Bluegrass 45

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In the hazy past of the early '70s, before the invention of video players and compact discs, it was very common to hear the following sort of propaganda coming out of the mouths of jingoistic Americans…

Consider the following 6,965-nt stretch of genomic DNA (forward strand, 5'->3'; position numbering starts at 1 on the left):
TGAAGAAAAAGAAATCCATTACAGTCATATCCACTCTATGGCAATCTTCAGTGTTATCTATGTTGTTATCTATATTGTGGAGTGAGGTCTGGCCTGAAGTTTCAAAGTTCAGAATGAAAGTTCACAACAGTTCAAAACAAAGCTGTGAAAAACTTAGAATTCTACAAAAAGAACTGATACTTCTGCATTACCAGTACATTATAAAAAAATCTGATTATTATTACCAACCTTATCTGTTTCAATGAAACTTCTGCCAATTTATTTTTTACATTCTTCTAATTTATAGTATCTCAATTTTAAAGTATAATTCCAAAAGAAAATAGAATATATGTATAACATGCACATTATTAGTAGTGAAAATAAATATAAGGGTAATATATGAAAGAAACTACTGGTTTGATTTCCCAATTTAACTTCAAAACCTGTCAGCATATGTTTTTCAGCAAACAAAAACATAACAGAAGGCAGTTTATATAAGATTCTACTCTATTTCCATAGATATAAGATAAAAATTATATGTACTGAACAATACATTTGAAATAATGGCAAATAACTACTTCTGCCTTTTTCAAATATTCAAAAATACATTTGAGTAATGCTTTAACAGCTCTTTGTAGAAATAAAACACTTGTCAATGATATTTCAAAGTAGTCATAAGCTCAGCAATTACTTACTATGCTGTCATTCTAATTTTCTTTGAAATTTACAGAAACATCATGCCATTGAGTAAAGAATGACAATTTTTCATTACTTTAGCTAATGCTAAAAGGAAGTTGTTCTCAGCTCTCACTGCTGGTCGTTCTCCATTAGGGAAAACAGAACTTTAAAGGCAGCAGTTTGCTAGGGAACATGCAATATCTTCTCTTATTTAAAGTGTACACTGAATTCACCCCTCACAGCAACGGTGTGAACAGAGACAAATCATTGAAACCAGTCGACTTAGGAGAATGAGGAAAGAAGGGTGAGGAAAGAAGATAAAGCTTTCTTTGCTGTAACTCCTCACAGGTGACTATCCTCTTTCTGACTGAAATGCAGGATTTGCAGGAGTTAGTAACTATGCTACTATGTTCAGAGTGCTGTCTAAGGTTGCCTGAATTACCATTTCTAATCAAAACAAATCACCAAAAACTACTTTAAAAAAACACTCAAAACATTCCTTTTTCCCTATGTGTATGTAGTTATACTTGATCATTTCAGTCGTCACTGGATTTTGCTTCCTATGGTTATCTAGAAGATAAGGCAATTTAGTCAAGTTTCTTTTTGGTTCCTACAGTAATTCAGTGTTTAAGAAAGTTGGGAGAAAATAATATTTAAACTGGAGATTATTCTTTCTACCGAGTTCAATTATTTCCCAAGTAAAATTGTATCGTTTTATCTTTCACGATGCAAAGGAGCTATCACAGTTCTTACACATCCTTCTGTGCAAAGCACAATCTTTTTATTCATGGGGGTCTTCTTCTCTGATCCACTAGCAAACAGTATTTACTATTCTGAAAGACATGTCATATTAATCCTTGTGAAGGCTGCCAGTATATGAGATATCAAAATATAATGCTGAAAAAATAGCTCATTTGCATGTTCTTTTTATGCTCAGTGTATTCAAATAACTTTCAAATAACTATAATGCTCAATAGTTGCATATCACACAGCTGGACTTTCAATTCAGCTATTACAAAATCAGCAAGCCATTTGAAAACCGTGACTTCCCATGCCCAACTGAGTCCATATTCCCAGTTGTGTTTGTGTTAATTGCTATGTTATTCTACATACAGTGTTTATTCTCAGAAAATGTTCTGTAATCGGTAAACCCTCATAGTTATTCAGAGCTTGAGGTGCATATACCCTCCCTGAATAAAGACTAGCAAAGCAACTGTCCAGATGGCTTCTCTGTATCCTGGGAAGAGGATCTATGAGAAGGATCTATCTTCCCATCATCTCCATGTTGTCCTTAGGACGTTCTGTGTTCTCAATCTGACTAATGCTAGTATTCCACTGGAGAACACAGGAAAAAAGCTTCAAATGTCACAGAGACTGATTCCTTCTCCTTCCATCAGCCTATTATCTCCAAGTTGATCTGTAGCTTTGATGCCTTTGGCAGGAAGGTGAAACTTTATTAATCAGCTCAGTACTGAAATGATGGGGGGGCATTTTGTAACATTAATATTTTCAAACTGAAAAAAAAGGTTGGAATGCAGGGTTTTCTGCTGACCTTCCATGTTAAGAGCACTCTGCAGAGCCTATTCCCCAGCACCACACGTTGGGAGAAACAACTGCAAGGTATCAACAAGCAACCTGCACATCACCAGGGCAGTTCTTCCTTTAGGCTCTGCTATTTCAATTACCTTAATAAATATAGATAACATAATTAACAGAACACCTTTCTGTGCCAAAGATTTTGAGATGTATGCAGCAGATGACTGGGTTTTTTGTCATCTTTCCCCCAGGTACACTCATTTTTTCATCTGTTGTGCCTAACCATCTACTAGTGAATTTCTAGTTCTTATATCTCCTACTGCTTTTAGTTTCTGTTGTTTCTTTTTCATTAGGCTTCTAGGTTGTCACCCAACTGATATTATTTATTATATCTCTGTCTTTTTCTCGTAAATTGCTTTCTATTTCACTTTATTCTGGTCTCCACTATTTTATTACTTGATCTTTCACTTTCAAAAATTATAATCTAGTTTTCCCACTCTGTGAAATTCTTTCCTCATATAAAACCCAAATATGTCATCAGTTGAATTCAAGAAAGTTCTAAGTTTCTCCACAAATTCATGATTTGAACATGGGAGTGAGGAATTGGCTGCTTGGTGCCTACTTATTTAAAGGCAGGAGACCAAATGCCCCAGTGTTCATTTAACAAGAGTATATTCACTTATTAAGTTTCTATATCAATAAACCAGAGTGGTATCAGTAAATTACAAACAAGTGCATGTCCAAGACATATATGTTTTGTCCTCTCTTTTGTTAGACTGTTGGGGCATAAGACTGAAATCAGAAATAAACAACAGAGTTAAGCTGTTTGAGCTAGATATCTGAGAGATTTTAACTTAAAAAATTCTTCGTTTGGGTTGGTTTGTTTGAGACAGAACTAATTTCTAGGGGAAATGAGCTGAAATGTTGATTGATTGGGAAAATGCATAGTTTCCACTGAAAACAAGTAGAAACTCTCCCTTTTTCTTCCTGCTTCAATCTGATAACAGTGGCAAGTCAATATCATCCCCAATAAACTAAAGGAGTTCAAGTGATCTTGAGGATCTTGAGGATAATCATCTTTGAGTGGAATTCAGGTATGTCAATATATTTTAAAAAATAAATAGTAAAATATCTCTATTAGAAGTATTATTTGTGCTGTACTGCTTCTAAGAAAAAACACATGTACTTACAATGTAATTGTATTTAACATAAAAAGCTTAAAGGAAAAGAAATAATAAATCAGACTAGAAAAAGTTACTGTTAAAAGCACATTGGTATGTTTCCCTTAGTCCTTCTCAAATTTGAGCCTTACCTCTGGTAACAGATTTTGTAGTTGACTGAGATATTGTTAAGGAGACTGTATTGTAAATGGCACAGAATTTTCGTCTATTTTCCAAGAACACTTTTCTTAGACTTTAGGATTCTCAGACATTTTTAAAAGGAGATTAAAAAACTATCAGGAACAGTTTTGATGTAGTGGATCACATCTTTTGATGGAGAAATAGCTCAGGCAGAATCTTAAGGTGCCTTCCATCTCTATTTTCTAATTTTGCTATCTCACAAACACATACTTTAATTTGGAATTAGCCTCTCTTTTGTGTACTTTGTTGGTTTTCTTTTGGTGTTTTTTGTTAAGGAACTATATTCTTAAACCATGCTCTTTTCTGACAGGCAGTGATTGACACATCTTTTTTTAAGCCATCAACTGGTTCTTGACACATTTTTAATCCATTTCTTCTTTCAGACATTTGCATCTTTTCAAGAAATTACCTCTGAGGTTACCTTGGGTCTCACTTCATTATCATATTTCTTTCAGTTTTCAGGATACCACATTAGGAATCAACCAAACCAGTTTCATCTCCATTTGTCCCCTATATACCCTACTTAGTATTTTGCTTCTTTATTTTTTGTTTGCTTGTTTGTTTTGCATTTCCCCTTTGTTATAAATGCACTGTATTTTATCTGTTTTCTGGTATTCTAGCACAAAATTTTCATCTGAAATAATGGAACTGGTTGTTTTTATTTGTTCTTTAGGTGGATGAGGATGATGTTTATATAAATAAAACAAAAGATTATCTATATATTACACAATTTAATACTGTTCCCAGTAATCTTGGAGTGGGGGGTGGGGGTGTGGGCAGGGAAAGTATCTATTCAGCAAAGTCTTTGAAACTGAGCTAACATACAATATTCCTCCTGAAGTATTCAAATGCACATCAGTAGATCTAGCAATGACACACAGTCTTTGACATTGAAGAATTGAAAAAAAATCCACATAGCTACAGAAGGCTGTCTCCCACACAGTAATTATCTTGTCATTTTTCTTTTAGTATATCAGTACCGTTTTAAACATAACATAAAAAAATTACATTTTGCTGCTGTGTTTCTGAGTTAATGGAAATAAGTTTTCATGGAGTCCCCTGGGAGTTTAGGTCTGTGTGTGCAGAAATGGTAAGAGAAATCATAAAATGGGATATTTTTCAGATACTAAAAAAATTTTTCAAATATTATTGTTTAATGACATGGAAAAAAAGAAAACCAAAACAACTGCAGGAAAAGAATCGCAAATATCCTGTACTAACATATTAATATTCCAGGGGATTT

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In the hazy past of the early '70s, before the invention of video players and compact discs, it was very common to hear the following sort of propaganda coming out of the mouths of jingoistic Americans worried about the ever-growing Japanese economy. "Those Japanese! Why, they can imitate anything! They have figured out how to make McDonald's hamburgers, without the recipe! They have imitated all our technology. In fact, they even have guys who have figured out how to play bluegrass, just like Americans! Can you imagine that, a Japanese bluegrass band?" In the international music scene that has developed since these times, with so much global interchange of ideas and styles, and so many different unexpected fusions of musics taking place, perhaps the idea of a Japanese bluegrass band is not so startling after all. But many heads turned when the Bluegrass 45 group first came on the scene, and a common practice in a store specializing in this kind of music would be to play one of the Japanese group's discs as a blindfold test for unsuspecting customers, who of course would never be able to guess the origin of the band. Rebel records honcho Charles Freeland brought about the group's first American tour when he "discovered" them during a holiday in 1970. The band had been formed in 1968 by the brothers Saburo and Toshio Watanabe. The brothers apparently goaded each other into learning American bluegrass styles, Saburo coming up with a pretty good copy of the Charlie Monroe guitar-picking style, then picking up banjo after hearing a Flatt & Scruggs record in 1965. The earliest incarnation of the group was as a high school band, but the name Bluegrass 45 did not come about until a few years later, when another set of brothers came into the picture. These were Josh and Akira Otsuka. The band's first album, Run Mountain, was released in 1970. In the next year Bluegrass 45 was the first Japanese bluegrass group to tour in the United States and Canada, and most likely the only group in bluegrass history to wind up on the Grand Ole Opry as part of their inaugural tour. Rebel wound up releasing two albums by the group, Bluegrass 45 and Caravan. Group membership has fluctuated over the years, but the band celebrated its 25th anniversary in 1996 with another American tour, commemorating the birthdate of the group from the point of its first international tour rather than the time of its actual formation. Both Saburo Watanabe and Akira Otsuka have had active careers inside and outside the group not only as musicians but also as organizers, writers, and distributors. In 1971 Saburo started the first major Japanese distribution company for bluegrass, B.O.M. Service. The following year he organized the Takarazuka Bluegrass Festival, which developed into Japan's largest and longest-running bluegrass event. Saburo produced the first Tony Rice album for Red Clay records in 1973 and an album for the group New Tradition in 1976. In 1983 he began the publication of Moonshiner magazine. The Bluegrass Boys brought him in on bass as a replacement for Tater Tate the next year. In the '90s he received a series of honors from the International Bluegrass Music Association, including an Award of Merit in 1995 and Print Media Personality of the Year in 1998. He became secretary of the IBMA's Board of Directors in 1995. Akira Otsuka settled in the United States and has been extremely active as a mandolinist, performing with groups and bandleaders including Cathy Fink, the Blue Apples, the John Starling Band, Grazz Matazz, Big Hillbilly Bluegrass, Lex Price Jr., and Outlet. He also writes regularly about both bluegrass music and new recording technology, these activities encompassing liner notes, columns in Bluegrass Unlimited, and a book on midi recording basics. A more recent addition to the group has been mandolinist Tara Inoue, who relocated to Johnson City, TN, in the late '90s, working with Jeff White, Peter Rowan, Frank Wakefield, and Grammy winner Allison Brown. The group's contribution to the bluegrass repertoire? Why, it's "Fuji Mountain Breakdown," of course.